The precise calculation of arterial occlusive pressure (AOP) is a critical step to accurately prescribe individualized pressures during blood flow restriction training (BFRT). AOP is usually measured in a supine position before training; however, previous reports suggested a significant influence in lower limb AOP across different body positions. The aim of the study was to investigate the effect of three different body positions on upper limb AOP and the reliability of the method for its standardization in clinical practice. Forty-two healthy participants (Mean age: 28.1, SD: ±7.7) underwent measurements of upper limb AOP in supine, seated, and standing positions by three blinded raters. A cuff with a manual pump and a pocket doppler ultrasound were used. A significantly higher upper limb AOP was found in seated compared with supine position (p < 0.031) and in supine compared with standing position (p < 0.031) by all raters. An excellent intraclass correlation coefficient (0.858- 0.984, p < 0.001) was found in all positions. Upper limb AOP is strongly dependent on body position changes. The appropriate measurement position should be selected to accurately calculate AOP before BFRT. The excellent inter-rater reliability and repeatability of the method suggest reliable and consistent results across repeated measurements.

Keywords: Kaatsu training, blood flow restriction training, arterial occlusion, reliability

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4 Anisotropic Behavior of Sand Stabilized with Colloidal Silica

Authors: Eleni Maria Pavlopoulou, Vasiliki N. Georgiannou, Filippos C. Chortis

Abstract:

The response of M31 sand stabilized with colloidal silica (CS) aqueous gel is investigated in the laboratory. CS is introduced in the water regime, forming a hydrosol. The low viscosity hydrosol thickens in a controllable manner to form a stable, non-toxic gel; the gel fills the pore space, retains the pore water, and supports the grain structure. The role of colloidal silica on subsequent sand behavior is examined with the aid of direct shear, triaxial, and normal compression tests. Under the examined loading modes, while the strength of the treated sand is enhanced, its stiffness may reduce, and its compressibility increase. However, in most geotechnical problems, the loading conditions are complex, involving changes in both stress magnitude and direction. Rotation of principal stresses (σ1, σ2, σ3) in varying amounts expressed as angle α, (from α=0° to 90°) in concurrence with increasing shear stress loading is commonly encountered in soil structures such as foundations, embankments, underwater slopes. To assess the influence of anisotropy on the response of sands before and after their stabilization, hollow cylinder tests were performed. The behavior of stabilized sand is compared with the characteristic sand behavior, i.e., a reduction in peak stress ratio associated with a softer stress-strain response with the increasing angle a. The influence of the magnitude of the intermediate principal stress (σ2) on the mechanical response of treated and untreated sand is also examined.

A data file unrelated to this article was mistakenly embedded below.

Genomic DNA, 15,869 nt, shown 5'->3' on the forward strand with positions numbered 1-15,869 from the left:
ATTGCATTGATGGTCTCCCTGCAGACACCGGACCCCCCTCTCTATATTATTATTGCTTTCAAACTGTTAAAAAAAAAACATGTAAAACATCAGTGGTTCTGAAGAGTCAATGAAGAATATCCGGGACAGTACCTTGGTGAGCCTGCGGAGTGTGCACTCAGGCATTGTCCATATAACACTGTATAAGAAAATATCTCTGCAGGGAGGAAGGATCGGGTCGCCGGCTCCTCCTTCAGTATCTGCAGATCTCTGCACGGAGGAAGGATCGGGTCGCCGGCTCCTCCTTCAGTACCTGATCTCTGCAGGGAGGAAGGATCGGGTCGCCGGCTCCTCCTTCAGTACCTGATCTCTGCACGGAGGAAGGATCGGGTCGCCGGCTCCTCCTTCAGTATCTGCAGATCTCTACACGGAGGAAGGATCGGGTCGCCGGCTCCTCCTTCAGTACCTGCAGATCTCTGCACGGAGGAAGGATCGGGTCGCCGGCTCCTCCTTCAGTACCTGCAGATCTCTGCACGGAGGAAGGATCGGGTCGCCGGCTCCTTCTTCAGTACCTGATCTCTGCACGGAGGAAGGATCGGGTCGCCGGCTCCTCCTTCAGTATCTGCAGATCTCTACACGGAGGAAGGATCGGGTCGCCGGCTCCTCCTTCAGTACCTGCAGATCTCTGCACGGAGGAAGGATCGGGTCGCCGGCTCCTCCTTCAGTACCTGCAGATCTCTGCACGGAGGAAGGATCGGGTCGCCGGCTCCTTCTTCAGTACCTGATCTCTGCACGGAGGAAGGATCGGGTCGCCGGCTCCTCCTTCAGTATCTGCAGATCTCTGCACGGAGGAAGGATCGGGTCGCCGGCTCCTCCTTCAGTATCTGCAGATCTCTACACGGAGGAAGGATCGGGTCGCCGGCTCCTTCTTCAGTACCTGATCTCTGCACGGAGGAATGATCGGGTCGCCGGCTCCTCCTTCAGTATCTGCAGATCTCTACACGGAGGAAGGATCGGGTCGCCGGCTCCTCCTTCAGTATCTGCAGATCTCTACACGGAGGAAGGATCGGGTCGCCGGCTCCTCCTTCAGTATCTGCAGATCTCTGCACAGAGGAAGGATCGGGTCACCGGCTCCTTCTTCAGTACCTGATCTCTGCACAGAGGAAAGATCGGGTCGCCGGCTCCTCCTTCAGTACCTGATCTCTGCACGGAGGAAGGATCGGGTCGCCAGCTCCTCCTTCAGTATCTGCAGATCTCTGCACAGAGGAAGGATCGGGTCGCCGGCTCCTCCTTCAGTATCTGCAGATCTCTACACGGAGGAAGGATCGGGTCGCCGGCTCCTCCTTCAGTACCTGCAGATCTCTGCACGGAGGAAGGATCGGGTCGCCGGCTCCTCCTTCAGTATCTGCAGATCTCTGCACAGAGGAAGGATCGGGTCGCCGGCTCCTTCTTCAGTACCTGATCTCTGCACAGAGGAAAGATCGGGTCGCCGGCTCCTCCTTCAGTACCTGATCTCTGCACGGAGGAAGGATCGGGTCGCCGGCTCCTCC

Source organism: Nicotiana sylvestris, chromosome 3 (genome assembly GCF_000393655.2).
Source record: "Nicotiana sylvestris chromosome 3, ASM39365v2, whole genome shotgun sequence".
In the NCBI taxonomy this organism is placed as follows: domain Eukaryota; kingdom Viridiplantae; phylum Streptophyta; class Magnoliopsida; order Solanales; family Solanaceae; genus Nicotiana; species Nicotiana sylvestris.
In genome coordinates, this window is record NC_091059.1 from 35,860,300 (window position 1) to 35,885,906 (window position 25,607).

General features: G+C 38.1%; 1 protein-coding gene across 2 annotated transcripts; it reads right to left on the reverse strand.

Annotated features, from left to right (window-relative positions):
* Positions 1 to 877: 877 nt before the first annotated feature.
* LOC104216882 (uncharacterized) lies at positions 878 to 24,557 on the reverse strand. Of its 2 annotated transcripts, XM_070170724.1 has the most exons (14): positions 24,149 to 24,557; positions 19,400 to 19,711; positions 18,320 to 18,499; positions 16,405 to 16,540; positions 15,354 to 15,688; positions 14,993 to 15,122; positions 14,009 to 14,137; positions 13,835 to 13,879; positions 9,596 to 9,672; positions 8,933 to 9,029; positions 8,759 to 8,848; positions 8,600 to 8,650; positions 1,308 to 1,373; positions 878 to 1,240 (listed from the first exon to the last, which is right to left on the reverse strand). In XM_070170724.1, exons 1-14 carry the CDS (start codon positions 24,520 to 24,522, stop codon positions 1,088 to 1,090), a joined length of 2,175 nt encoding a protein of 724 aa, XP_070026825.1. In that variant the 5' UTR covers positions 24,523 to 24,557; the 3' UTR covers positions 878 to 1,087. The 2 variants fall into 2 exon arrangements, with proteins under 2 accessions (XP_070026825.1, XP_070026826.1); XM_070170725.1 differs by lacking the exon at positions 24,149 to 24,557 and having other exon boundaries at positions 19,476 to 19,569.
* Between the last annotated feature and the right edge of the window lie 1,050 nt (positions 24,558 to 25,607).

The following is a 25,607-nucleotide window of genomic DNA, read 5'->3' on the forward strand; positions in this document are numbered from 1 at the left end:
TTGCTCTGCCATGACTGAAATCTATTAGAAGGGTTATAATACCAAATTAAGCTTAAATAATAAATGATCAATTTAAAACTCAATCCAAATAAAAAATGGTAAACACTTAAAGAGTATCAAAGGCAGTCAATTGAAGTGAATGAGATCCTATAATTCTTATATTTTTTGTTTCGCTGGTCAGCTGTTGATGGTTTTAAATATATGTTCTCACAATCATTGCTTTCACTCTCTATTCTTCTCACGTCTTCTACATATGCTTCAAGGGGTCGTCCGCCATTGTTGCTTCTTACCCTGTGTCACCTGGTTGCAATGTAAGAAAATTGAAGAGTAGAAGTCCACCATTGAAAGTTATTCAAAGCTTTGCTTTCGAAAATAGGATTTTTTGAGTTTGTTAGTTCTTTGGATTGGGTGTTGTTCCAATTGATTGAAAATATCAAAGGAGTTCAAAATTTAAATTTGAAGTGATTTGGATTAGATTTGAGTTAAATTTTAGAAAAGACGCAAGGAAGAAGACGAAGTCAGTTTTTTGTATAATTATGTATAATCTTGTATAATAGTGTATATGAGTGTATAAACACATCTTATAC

Keywords: anisotropy, colloidal silica, laboratory tests, sands, soil stabilization

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3 A Modelling Study of the Photochemical and Particulate Pollution Characteristics above a Typical Southeast Mediterranean Urban Area

Authors: Fameli Kyriaki-Maria, Assimakopoulos D. Vasiliki, Kotroni Vassiliki

Abstract: